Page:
Young children need a variety of foods to get the energy they need to grow up healthy. Read on for information from the American Academy of Pediatrics (AAP) on creative ways to serve up
breakfast and lunch and tips for
If you have specific questions about your child's nutrition, talk with your child's doctor or a registered dietitian.
Off to a good start...breakfast
Breakfast gives children energy to carry through an active morning. Children who skip breakfast may not concentrate well at school or may lack energy to play. They also tend to eat unhealthy foods as snacks.
Cereal with low-fat milk is a favorite, but sweetened cereal can have a lot of added sugar. Check the
Nutrition Facts label before buying. Although the percent daily values on food labels are based on calorie levels for adults, they can still be used to select more nutrient-rich cereals (and other foods). Choose cereals with less than 10 grams of sugar and at least 2 grams of fiber per serving. If your child prefers a sweet taste, jazz up unsweetened cereal with sliced peaches or bananas, strawberries, or blueberries.
For children who don't like traditional breakfast foods like cereal or toast, try one of the following recipes:
Breakfast shake: Combine milk, fruit, and ice in a blender. (See "Milk—whole or reduced fat?")
Frozen banana: Dip a banana in yogurt, then roll it in crushed cereal. Freeze.
Leftovers: Serve whole wheat spaghetti or chicken hot or cold.
Peanut butter snack: Spread peanut butter on whole wheat crackers, a tortilla, apple slices, or jicama slices. (See "Safety check.")
Milk—whole or reduced fat?
The following are guidelines about what type of milk to give your child.
Younger than 12 months||
Breast milk is best; iron-fortified formula should be used if breast milk is not available.|
12 to 24 months
Wholemilk. Your child's doctor may recommend reduced-fat (2%) or low-fat (1%) milk if your child is
obese or overweight, or if there is a family history of
high cholesterol or
heart disease. Check with your child's doctor or a registered dietitian before switching from whole to reduced-fat milk. Note: Breastfeeding can continue after 12 months of age as long as is desired by mom and baby.|
Older than 24 months|| Low-fat (1%) or nonfat (skim) milk|
Lunches worth munchin'
Children who help make their own lunches are more likely to eat them.
Following are ideas to make lunches fun!
Use cookie cutters to cut sandwiches into fun, interesting shapes.
Decorate lunch bags with colorful stickers.
Put a new twist on a sandwich favorite. Top peanut butter with raisins, bananas, or apple slices.
For color and crunch, use a variety of veggies as sandwich toppers: cucumber slices, grated carrots, or zucchini.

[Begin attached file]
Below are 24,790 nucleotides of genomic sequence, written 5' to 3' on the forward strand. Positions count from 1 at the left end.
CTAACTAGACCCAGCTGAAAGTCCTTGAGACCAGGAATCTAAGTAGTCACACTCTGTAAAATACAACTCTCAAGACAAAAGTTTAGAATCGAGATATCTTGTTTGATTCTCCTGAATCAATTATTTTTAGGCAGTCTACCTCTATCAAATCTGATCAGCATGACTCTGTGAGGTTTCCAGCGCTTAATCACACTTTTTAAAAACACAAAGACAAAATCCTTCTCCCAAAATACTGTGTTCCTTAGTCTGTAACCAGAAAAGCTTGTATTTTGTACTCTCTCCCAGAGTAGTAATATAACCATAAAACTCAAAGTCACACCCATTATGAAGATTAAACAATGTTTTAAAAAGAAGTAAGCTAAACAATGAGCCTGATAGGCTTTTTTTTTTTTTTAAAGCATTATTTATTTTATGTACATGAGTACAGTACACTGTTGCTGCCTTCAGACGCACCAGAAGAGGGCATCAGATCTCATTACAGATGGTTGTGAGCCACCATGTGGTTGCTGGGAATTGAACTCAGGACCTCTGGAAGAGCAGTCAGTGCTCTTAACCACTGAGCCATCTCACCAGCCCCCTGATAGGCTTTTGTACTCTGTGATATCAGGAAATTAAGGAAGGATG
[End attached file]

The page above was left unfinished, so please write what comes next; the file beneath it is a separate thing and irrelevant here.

Even the most nutritious meal won't do any good if a child won't eat it. Some children are picky eaters. Others eat only certain foods—or refuse food—as a way to assert themselves.
Try these ideas to make your family meals pleasant:
If your child refuses one food from a
food group, try another from the same food group.
Try deep-yellow or orange vegetables instead of green vegetables.
Try chicken, turkey, fish, or pork instead of lean beef.
Try low-fat flavored milk, cheese, or yogurt instead of low-fat milk.
Boost the nutritional value of prepared dishes with extra ingredients. Add nonfat dry milk to cream soups, milk shakes, and puddings. Mix grated zucchini and carrots into quick breads, muffins, meat loaf, lasagna, and soups.
Serve a food your child enjoys along with a food that he or she has refused to eat in the past.
Try serving a food again if it was refused before. It may take many tries before a child likes it.
Invite children to help with food preparation. It can make eating food more fun.
Add eye appeal. Cut foods into interesting shapes. Create a smiling face on top of a casserole with cheese, vegetables, or fruit strips.
Set a good example by eating well yourself. Ideally, eat at least one meal together as a family every day or try for 3 to 4 times per week.
Note: The amount of food and number of servings children need daily from each food group depends on their age and how active they are. Some parents worry because young children seem to eat small amounts of food, especially when compared with adult portions. Don't worry about how little a child eats. A child who is growing well is getting enough to eat. If you are concerned, talk with your child's doctor.
Remember 2 important rules to prevent food-borne illness:
wash their hands well before and after meals.
Keep hot foods hot and cold foods cold. When there's no refrigerator to store a bag lunch, following are ways to keep food safe:
Tuck an ice or freezer pack into the lunch bag. Or use an insulated container to keep hot foods hot.
Add a box of frozen 100%
fruit juice (unsweetened). Note: The AAP recommends that juice be limited to 4 to 6 ounces per day for children 1 to 6 years of age, and 8 to 12 ounces per day for children 7 to 18 years of age.
Freeze the sandwich bread and filling— or other freezable foods—the night before.